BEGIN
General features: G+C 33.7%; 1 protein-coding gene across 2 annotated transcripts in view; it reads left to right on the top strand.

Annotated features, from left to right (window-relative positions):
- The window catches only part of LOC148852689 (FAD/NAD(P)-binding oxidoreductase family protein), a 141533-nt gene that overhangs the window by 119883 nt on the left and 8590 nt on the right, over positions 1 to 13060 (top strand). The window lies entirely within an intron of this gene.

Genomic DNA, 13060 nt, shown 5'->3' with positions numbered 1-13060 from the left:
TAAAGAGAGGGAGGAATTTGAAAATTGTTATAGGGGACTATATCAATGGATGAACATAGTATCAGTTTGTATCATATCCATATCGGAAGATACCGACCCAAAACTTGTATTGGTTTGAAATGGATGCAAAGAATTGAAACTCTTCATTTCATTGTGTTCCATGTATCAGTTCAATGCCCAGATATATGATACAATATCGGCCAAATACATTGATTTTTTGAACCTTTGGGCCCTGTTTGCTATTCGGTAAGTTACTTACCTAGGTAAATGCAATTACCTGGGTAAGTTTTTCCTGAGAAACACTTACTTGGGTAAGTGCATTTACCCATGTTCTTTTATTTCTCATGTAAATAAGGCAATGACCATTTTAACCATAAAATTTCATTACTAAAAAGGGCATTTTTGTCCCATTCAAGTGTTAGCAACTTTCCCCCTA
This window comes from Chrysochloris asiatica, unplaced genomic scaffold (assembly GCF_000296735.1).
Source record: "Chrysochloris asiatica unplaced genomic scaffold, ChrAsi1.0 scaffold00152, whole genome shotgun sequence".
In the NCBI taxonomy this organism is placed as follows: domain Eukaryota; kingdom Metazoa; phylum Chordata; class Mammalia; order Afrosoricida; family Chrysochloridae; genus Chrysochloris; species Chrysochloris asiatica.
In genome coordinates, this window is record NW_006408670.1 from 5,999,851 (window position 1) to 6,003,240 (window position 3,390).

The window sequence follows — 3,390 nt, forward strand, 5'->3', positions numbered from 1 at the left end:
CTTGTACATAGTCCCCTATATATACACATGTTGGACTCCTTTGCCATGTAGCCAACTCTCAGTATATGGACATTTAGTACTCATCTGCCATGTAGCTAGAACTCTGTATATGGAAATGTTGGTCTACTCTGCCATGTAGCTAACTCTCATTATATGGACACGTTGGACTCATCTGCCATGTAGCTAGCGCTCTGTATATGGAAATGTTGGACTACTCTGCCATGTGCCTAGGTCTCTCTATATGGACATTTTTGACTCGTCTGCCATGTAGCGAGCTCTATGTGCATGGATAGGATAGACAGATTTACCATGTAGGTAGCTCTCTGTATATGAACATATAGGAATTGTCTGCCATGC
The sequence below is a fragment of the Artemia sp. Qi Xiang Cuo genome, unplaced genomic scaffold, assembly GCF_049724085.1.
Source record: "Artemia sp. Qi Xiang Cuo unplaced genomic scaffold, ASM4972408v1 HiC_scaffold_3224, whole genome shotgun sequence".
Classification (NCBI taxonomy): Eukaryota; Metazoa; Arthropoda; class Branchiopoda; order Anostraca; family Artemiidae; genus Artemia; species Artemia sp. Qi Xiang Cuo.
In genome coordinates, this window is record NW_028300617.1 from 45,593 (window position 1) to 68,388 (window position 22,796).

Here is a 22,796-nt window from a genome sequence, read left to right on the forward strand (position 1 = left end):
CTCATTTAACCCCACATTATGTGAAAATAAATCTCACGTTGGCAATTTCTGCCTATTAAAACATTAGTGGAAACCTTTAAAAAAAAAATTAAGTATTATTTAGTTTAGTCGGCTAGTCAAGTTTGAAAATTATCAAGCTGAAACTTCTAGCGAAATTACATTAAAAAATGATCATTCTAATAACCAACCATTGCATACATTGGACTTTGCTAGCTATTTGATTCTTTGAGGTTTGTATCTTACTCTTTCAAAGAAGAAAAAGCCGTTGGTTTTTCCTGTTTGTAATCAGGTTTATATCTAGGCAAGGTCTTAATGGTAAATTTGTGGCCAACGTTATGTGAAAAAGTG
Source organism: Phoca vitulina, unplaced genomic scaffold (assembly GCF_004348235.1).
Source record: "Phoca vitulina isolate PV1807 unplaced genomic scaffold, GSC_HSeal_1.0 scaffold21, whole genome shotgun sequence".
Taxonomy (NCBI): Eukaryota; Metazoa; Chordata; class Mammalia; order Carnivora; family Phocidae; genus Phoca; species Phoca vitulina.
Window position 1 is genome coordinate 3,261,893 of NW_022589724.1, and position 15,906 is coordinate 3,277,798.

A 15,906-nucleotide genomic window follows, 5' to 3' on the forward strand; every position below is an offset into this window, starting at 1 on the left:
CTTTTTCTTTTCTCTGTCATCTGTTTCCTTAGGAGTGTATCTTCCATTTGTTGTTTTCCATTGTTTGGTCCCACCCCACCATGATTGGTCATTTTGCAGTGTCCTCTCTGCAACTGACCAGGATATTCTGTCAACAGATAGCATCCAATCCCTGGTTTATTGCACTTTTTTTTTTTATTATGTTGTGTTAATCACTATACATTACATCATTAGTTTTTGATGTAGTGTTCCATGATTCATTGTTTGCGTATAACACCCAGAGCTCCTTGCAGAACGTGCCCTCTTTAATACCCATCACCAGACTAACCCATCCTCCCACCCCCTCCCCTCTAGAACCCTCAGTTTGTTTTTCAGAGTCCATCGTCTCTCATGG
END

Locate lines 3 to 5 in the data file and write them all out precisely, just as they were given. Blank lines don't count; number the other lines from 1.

- The window catches only part of LOC148852689 (FAD/NAD(P)-binding oxidoreductase family protein), a 141533-nt gene that overhangs the window by 119883 nt on the left and 8590 nt on the right, over positions 1 to 13060 (top strand). The window lies entirely within an intron of this gene.

Genomic DNA, 13060 nt, shown 5'->3' with positions numbered 1-13060 from the left:
TAAAGAGAGGGAGGAATTTGAAAATTGTTATAGGGGACTATATCAATGGATGAACATAGTATCAGTTTGTATCATATCCATATCGGAAGATACCGACCCAAAACTTGTATTGGTTTGAAATGGATGCAAAGAATTGAAACTCTTCATTTCATTGTGTTCCATGTATCAGTTCAATGCCCAGATATATGATACAATATCGGCCAAATACATTGATTTTTTGAACCTTTGGGCCCTGTTTGCTATTCGGTAAGTTACTTACCTAGGTAAATGCAATTACCTGGGTAAGTTTTTCCTGAGAAACACTTACTTGGGTAAGTGCATTTACCCATGTTCTTTTATTTCTCATGTAAATAAGGCAATGACCATTTTAACCATAAAATTTCATTACTAAAAAGGGCATTTTTGTCCCATTCAAGTGTTAGCAACTTTCCCCCTA